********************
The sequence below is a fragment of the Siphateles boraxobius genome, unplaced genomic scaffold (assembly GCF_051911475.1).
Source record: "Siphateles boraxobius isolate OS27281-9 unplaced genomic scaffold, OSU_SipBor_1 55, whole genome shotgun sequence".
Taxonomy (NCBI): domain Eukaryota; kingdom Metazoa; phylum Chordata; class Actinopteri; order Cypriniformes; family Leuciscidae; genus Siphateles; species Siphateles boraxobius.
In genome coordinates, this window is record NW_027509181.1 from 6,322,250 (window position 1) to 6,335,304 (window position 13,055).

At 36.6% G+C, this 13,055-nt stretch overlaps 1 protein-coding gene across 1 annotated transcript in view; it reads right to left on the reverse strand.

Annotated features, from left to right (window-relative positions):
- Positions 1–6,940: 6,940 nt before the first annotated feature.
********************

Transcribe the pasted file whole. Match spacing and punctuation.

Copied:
The sequence below is a fragment of the Siphateles boraxobius genome, unplaced genomic scaffold (assembly GCF_051911475.1).
Source record: "Siphateles boraxobius isolate OS27281-9 unplaced genomic scaffold, OSU_SipBor_1 55, whole genome shotgun sequence".
Taxonomy (NCBI): domain Eukaryota; kingdom Metazoa; phylum Chordata; class Actinopteri; order Cypriniformes; family Leuciscidae; genus Siphateles; species Siphateles boraxobius.
In genome coordinates, this window is record NW_027509181.1 from 6,322,250 (window position 1) to 6,335,304 (window position 13,055).

At 36.6% G+C, this 13,055-nt stretch overlaps 1 protein-coding gene across 1 annotated transcript in view; it reads right to left on the reverse strand.

Annotated features, from left to right (window-relative positions):
- Positions 1–6,940: 6,940 nt before the first annotated feature.